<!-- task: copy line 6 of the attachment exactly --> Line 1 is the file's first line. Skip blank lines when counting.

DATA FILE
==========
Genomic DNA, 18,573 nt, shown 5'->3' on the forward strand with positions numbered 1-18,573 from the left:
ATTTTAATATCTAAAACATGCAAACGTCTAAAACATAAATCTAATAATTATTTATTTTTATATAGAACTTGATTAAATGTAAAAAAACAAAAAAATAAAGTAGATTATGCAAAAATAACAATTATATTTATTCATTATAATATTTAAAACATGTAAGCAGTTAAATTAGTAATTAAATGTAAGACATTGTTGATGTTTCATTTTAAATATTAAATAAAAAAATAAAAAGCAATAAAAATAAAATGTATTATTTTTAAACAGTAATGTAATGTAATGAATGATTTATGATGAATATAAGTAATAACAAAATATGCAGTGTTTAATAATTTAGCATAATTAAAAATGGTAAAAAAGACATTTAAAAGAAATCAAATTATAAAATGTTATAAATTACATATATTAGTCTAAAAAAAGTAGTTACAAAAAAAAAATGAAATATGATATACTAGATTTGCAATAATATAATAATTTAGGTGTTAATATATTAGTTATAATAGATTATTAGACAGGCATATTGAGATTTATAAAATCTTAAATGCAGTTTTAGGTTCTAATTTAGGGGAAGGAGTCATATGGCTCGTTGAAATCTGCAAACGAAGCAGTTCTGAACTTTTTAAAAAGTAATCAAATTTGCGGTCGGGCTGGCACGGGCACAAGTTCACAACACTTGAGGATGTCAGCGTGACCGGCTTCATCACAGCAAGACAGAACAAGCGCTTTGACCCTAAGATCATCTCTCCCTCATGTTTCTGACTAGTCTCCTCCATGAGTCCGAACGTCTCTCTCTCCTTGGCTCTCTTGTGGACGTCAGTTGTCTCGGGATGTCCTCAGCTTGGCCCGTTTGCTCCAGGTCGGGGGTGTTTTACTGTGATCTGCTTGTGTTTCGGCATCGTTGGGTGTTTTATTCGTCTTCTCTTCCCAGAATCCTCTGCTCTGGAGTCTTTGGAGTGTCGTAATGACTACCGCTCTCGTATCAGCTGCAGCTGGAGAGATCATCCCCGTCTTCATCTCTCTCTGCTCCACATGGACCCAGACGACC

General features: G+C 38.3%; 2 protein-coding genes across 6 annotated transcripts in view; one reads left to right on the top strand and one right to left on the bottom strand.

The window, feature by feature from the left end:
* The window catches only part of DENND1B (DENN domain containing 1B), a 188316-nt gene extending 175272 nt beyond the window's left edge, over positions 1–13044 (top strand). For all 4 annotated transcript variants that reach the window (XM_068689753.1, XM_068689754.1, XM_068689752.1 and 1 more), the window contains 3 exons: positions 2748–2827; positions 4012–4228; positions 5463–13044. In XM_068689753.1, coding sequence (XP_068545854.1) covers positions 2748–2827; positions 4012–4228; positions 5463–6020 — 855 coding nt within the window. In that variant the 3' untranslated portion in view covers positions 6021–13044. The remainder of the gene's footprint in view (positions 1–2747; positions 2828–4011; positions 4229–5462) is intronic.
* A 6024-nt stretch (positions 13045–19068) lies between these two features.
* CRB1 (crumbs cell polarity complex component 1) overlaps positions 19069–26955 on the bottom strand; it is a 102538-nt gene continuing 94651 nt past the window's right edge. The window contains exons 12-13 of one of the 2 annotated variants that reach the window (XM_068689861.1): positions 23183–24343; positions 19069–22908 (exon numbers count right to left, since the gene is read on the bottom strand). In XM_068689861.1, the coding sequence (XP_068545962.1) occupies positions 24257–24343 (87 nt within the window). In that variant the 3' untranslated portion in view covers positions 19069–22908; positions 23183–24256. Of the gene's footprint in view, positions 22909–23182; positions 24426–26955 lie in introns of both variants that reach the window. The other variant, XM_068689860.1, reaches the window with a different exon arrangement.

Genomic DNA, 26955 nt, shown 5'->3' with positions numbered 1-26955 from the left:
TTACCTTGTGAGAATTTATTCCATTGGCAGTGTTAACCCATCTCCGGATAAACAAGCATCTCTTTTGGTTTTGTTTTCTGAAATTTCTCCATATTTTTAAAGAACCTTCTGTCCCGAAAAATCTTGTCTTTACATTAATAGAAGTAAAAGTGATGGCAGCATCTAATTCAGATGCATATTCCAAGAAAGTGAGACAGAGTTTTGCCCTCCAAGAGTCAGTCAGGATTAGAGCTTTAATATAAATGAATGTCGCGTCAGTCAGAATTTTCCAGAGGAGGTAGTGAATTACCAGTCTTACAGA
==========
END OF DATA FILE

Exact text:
* A 6024-nt stretch (positions 13045–19068) lies between these two features.